Robotic Worm Uses NinjaFlex Filament

If you think about building a moving machine, you probably will consider wheels or tracks or maybe even a prop to take you airborne. When [nwlauer] found an earthworm in the garden, it inspired a 3D-printed robot that employs peristaltic motion. You can see a video of it moving, below.

The robot uses pneumatics and soft plastic, and is apparently waterproof. Your printer’s feed path has to be pretty rigid to support flexible filament without jamming. There’s also some PVA filament and silicone tubing involved.

For the control side, an Arduino controls a diaphragm pump and six small solenoid valves. We were amused to read that the solenoid valves are often used in eye massagers. The code is on GitHub.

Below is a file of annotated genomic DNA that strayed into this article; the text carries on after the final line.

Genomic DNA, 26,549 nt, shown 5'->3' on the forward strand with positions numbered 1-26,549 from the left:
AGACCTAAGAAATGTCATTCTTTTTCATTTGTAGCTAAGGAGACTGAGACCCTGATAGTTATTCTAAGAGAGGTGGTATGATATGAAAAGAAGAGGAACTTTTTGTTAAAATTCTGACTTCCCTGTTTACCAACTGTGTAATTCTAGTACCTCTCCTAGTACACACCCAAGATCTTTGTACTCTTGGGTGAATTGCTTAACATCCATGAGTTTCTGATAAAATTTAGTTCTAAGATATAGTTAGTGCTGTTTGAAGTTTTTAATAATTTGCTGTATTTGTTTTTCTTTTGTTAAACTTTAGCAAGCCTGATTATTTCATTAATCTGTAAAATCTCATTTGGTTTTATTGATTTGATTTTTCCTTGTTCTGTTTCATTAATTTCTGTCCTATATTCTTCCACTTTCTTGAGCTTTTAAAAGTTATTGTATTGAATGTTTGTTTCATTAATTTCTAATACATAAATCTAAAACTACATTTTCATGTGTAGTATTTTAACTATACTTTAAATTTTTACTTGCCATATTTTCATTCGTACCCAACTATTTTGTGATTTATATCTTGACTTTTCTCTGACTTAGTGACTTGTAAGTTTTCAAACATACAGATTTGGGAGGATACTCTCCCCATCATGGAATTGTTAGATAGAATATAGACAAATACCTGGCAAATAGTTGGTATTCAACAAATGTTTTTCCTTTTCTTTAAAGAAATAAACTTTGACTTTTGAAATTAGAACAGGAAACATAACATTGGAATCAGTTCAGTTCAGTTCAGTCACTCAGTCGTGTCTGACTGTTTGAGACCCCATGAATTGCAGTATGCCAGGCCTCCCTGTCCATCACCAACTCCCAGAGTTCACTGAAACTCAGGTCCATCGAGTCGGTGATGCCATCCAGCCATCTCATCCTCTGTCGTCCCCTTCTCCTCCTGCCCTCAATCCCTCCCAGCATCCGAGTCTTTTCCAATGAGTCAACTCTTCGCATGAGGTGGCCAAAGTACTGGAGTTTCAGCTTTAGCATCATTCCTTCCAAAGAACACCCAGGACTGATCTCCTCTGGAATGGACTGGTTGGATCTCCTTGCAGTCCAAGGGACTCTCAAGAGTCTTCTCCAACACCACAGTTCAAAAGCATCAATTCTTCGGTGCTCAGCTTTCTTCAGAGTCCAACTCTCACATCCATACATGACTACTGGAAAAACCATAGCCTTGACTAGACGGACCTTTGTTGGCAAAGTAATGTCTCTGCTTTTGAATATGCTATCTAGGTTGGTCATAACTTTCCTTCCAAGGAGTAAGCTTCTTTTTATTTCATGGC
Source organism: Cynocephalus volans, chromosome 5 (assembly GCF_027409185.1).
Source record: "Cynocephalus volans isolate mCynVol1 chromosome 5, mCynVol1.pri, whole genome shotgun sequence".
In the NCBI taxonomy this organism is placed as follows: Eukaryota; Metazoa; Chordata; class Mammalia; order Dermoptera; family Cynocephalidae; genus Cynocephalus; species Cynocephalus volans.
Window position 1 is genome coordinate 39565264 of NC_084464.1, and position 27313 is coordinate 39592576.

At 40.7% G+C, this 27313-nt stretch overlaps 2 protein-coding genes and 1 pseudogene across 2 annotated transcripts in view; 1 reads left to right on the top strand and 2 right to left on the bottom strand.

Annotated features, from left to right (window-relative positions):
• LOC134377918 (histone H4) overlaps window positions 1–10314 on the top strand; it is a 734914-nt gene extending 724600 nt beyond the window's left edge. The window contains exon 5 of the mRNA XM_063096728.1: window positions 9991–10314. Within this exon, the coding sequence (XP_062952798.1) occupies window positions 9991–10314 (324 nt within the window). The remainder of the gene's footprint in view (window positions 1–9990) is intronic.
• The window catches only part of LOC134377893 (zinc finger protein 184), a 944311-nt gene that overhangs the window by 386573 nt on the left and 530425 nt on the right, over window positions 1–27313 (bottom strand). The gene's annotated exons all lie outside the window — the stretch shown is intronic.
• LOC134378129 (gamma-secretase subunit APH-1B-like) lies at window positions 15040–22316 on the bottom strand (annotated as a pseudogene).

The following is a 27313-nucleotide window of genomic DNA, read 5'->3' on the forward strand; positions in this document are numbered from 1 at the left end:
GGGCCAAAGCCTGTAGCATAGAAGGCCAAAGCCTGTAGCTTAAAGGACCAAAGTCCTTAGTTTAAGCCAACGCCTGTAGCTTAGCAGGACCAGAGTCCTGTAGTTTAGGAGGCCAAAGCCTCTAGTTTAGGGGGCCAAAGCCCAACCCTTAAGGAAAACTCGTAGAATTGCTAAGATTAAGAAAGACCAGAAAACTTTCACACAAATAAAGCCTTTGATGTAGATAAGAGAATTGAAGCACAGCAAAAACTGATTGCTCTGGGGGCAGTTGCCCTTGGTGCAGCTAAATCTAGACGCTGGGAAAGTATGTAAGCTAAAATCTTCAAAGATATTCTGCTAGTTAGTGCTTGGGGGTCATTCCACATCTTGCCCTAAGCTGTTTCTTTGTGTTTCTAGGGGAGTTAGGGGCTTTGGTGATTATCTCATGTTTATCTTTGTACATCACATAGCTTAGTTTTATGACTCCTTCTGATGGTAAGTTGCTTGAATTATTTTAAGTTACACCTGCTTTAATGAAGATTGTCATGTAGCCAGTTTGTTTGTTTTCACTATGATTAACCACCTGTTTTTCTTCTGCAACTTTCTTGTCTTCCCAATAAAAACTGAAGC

The segments have Ninjaflex along with PVA support inserts. You glue the centers of each segment together, but not the edges, and then dissolve the PVA to form the air chambers inside.

The motion isn’t very efficient looking, but it probably handles a lot of terrain options. We aren’t sure if there is a real practical use for this technique in its current form, but we bet it could be adapted plus it is just a cool example of something to do with flexible filament besides printing phone cases.

We’ve seen Ninjaflex used for more practical purposes such as custom belts. Keypads are another practical project.

8 thoughts on “Robotic Worm Uses NinjaFlex Filament

    1. I’ve had good experience using an E3D Titan with a V6 hot end. Using a larger nozzle size, like a 0.5mm or 0.6mm nozzle, also helps. Another way to improve success is to keep a consistent flow rate by setting all printing speeds to 15mm/s and use little to no retraction (compensate for that by using fast travel, 200mm/s or more, and no z hop).

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